TOKYO (AP) -- Shares edged higher in early European trading Thursday, tracking gains in Asia after Federal Reserve Chair Janet Yellen told Congress the central bank may slow the pace of its interest rate increases if inflation remains below its target level. Japan's Nikkei 225 was flat as a stronger yen cast a shadow over exporters' shares, but shares in South Korea and China were boosted by strong data reports.
KEEPING SCORE: Germany's DAX was flat at 12,627.14 and the CAC 40 of France edged 0.1 percent higher to 5,228.05. Britain's FTSE 100 edged 0.2 percent lower to 7,405.91. Dow futures were 0.1 percent higher and S&P 500 futures climbed 0.2 percent, suggesting an upbeat start for Wall Street.
ASIA'S DAY: Japan's Nikkei 225 stock index was flat at 20,099.81 and Hong Kong's Hang Seng index jumped 1.2 percent to 26,345.27. The Shanghai Composite index climbed 0.6 percent at 3,218.16 and the S&P ASX 200 advanced 1.1 percent to 5,736.80. South Korea's Kospi gained 0.7 percent to 2,409.49. Shares in Southeast Asia and Taiwan were mostly higher.
FED TALK: Yellen's comments in her semiannual testimony to Congress assuaged concerns among some traders that the Fed has been too hasty in raising interest rates despite stalling inflation and sluggish U.S. economic growth of just 1.4 percent in the first quarter. Many economists believe the Fed, which has raised rates three times since December, will increase rates one more time this year. The comments pushed the Dow up 0.6 percent to 21,532.14, a record high. The average last set a record high on June 19.
THE QUOTE: "While nothing groundbreaking in Chair Yellen's perfunctory testimony, she unambiguously drew attention to inflation as the critical determinant of Fed rate hikes," Stephen Innes, a senior trader at OANDA, said in a commentary. "Nothing better for investment sentiment than Dr. Yellen providing an upbeat economic assessment with a tepid inflation outlook."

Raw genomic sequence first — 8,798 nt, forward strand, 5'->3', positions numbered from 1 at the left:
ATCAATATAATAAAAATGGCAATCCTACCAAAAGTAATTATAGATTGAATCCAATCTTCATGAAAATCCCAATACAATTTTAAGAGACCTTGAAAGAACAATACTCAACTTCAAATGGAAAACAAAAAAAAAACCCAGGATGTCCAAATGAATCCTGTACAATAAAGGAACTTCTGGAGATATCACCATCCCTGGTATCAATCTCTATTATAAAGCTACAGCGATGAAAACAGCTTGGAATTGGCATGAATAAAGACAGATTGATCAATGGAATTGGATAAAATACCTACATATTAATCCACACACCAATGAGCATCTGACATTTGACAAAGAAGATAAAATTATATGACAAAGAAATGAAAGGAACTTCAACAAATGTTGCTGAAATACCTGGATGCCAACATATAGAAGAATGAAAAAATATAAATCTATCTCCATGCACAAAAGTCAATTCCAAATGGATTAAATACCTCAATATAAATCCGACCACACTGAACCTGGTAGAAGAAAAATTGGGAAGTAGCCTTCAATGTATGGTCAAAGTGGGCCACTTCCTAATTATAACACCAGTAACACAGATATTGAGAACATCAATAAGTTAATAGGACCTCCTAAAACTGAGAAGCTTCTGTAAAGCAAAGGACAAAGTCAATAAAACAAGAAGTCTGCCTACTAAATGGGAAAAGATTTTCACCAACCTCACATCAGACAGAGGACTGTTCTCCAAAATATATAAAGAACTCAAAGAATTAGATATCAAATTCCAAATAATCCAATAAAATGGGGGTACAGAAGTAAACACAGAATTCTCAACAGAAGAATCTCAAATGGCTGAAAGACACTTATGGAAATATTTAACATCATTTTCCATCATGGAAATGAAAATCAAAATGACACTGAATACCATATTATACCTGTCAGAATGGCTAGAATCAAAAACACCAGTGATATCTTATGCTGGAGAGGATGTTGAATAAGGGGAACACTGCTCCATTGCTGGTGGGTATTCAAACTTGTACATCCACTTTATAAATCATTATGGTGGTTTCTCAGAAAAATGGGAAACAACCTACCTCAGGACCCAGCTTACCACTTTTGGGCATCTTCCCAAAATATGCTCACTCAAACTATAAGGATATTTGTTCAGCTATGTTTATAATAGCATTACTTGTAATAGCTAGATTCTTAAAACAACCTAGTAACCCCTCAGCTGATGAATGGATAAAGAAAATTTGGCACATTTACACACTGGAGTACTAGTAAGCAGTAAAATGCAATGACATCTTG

CHINA TRADE: Chinese trade growth accelerated for a second month in June in a positive sign for global demand and the world's No. 2 economy. Exports rose 11.3 percent to $196.6 billion in June, up from May's 8.7 percent rate, and imports gained 17.2 percent to $153.8 billion, up from the previous month's 14.8 percent growth. The unexpectedly strong export demand could help to support growth that is forecast to weaken as Beijing tightens bank lending controls to reduce the risks of rising debt.
SOUTH KOREA: The Bank of Korea revised upward slightly its annual growth estimate for South Korea, to 2.8 percent this year, the fastest pace in three years for Asia's fourth-largest economy. Strong demand for computer chips and other high tech products is helping drive the recovery.
ENERGY: Benchmark U.S. crude fell 31 cents to $45.18 per barrel in electronic trading on the New York Mercantile Exchange. It rose 45 cents, or 1 percent, to settle at $45.49 per barrel on Wednesday. Brent crude, used to price international oils, fell 30 cents to $47.44 per barrel. It gained 22 cents, or 0.5 percent, to close at $47.74 per barrel in London.
CURRENCIES: The dollar slipped to 113.08 yen from 113.18 yen. The euro rose to $1.1419 from $1.1413.